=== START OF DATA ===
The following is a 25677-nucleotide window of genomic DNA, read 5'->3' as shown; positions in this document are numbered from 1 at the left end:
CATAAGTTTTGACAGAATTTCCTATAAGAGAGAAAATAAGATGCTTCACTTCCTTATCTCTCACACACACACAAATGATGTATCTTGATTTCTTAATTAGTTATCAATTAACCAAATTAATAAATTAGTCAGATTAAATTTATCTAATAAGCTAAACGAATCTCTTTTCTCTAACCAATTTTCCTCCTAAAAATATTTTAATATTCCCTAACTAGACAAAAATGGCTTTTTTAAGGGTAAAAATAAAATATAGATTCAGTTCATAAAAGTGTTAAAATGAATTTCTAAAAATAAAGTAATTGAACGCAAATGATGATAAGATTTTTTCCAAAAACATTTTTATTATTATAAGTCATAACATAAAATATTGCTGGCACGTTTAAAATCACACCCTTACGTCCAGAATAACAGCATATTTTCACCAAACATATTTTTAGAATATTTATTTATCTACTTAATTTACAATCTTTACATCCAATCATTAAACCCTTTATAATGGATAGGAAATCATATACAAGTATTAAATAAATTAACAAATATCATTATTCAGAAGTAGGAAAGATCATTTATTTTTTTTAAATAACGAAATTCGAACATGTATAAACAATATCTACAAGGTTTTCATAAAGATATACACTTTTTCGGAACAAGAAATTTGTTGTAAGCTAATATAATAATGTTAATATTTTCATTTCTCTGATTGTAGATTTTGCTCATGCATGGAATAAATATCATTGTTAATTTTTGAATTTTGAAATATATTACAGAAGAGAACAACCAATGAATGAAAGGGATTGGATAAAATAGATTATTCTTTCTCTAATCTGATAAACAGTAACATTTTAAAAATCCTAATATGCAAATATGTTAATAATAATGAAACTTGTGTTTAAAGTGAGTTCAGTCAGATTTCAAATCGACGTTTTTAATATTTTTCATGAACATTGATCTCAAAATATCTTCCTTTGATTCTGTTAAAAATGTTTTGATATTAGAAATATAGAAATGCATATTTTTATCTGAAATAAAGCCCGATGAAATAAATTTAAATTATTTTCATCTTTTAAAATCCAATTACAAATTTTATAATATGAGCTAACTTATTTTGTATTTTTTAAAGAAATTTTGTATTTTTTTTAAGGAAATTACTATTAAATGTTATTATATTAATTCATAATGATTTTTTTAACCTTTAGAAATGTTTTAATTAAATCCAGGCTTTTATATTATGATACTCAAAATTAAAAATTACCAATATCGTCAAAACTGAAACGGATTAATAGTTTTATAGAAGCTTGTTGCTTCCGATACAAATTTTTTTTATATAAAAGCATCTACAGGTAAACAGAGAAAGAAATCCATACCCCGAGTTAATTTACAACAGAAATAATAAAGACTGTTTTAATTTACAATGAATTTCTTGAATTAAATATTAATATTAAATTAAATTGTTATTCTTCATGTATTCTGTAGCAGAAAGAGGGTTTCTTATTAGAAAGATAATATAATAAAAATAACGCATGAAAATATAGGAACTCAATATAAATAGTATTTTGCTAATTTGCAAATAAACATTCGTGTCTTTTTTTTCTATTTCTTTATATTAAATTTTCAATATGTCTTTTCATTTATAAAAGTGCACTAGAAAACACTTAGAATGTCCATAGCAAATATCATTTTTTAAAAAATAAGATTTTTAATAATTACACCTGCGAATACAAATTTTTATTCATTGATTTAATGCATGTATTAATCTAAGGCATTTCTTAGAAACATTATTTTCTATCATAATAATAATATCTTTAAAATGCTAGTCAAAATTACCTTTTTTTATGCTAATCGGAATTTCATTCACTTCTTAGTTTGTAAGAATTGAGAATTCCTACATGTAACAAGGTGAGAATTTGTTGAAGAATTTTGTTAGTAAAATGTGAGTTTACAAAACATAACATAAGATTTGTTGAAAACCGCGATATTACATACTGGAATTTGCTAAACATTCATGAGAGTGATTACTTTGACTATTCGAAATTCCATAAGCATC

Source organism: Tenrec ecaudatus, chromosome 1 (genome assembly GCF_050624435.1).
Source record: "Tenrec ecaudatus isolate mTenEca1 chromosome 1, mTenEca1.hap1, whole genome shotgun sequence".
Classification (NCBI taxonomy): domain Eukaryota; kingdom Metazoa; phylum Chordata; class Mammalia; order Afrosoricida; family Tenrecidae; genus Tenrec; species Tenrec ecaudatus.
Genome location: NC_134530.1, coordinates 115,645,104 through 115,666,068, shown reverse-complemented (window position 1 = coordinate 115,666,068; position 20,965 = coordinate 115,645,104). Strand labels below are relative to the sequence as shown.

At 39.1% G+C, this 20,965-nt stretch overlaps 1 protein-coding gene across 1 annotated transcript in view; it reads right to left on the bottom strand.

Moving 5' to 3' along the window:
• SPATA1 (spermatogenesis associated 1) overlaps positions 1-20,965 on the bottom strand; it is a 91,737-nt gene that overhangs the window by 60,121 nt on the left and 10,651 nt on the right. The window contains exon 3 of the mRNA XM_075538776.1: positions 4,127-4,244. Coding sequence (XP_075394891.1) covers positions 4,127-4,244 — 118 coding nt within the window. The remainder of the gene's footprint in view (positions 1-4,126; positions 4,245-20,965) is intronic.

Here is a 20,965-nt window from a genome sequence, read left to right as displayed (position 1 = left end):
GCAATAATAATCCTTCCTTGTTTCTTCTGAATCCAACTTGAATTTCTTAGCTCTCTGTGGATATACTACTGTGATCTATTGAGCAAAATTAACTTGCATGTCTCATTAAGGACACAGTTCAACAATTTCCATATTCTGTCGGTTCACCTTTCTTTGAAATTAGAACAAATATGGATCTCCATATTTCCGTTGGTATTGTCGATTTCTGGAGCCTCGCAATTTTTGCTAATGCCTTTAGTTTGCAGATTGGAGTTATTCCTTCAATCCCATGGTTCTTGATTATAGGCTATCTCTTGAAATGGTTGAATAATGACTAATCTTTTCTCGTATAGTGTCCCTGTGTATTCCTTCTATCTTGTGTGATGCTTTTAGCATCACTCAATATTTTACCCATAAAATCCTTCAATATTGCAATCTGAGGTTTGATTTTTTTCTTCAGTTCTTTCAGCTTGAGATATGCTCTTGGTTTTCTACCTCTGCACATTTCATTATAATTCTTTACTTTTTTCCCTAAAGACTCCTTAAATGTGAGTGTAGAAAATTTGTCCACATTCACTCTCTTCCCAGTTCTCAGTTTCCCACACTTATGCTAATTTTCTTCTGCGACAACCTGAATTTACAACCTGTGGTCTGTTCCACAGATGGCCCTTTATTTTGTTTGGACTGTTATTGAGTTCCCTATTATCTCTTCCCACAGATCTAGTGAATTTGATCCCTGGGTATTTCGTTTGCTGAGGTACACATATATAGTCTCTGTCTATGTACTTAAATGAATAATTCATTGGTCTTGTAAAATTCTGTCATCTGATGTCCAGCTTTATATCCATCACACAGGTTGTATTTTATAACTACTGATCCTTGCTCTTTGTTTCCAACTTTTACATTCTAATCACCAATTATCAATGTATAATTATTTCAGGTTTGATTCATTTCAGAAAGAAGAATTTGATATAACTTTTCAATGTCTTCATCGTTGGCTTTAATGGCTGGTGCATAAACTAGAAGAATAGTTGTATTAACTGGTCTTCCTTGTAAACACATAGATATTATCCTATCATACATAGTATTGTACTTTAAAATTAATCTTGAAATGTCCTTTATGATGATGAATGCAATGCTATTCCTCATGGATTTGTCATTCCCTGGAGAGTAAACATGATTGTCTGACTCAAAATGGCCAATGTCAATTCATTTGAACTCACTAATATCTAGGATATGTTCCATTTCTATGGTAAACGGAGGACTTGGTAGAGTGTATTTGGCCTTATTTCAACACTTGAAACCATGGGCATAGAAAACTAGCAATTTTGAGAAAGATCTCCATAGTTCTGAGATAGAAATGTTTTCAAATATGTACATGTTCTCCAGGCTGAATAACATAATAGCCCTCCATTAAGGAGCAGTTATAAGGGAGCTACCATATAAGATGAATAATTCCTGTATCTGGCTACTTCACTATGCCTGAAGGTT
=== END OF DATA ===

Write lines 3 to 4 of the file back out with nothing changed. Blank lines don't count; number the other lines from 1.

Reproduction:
Source organism: Tenrec ecaudatus, chromosome 1 (genome assembly GCF_050624435.1).
Source record: "Tenrec ecaudatus isolate mTenEca1 chromosome 1, mTenEca1.hap1, whole genome shotgun sequence".